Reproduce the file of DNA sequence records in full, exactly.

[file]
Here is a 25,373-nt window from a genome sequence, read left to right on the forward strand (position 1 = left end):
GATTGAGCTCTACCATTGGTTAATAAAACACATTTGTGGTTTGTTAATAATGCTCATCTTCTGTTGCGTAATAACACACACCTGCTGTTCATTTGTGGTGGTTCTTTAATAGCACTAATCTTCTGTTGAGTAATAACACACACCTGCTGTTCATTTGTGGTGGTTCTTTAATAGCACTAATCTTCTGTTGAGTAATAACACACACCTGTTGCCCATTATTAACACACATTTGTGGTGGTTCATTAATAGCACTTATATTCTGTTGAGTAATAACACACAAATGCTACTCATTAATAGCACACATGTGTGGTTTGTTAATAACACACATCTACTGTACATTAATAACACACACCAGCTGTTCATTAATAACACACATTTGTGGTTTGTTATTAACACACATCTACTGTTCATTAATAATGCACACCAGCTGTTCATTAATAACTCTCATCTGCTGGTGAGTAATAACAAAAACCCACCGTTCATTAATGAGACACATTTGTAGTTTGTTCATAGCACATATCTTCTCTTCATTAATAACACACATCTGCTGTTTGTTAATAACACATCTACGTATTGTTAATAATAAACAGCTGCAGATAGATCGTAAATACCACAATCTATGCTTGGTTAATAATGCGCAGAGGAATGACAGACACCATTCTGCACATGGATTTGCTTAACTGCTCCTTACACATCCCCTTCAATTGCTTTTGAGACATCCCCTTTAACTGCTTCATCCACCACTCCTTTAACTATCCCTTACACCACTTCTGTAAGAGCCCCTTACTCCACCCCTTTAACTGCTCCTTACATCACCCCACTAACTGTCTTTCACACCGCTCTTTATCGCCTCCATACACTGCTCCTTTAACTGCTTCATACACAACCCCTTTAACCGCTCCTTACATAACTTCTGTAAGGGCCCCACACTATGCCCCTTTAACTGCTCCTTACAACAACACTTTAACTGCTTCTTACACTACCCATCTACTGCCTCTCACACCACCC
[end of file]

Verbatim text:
Here is a 25,373-nt window from a genome sequence, read left to right on the forward strand (position 1 = left end):
GATTGAGCTCTACCATTGGTTAATAAAACACATTTGTGGTTTGTTAATAATGCTCATCTTCTGTTGCGTAATAACACACACCTGCTGTTCATTTGTGGTGGTTCTTTAATAGCACTAATCTTCTGTTGAGTAATAACACACACCTGCTGTTCATTTGTGGTGGTTCTTTAATAGCACTAATCTTCTGTTGAGTAATAACACACACCTGTTGCCCATTATTAACACACATTTGTGGTGGTTCATTAATAGCACTTATATTCTGTTGAGTAATAACACACAAATGCTACTCATTAATAGCACACATGTGTGGTTTGTTAATAACACACATCTACTGTACATTAATAACACACACCAGCTGTTCATTAATAACACACATTTGTGGTTTGTTATTAACACACATCTACTGTTCATTAATAATGCACACCAGCTGTTCATTAATAACTCTCATCTGCTGGTGAGTAATAACAAAAACCCACCGTTCATTAATGAGACACATTTGTAGTTTGTTCATAGCACATATCTTCTCTTCATTAATAACACACATCTGCTGTTTGTTAATAACACATCTACGTATTGTTAATAATAAACAGCTGCAGATAGATCGTAAATACCACAATCTATGCTTGGTTAATAATGCGCAGAGGAATGACAGACACCATTCTGCACATGGATTTGCTTAACTGCTCCTTACACATCCCCTTCAATTGCTTTTGAGACATCCCCTTTAACTGCTTCATCCACCACTCCTTTAACTATCCCTTACACCACTTCTGTAAGAGCCCCTTACTCCACCCCTTTAACTGCTCCTTACATCACCCCACTAACTGTCTTTCACACCGCTCTTTATCGCCTCCATACACTGCTCCTTTAACTGCTTCATACACAACCCCTTTAACCGCTCCTTACATAACTTCTGTAAGGGCCCCACACTATGCCCCTTTAACTGCTCCTTACAACAACACTTTAACTGCTTCTTACACTACCCATCTACTGCCTCTCACACCACCC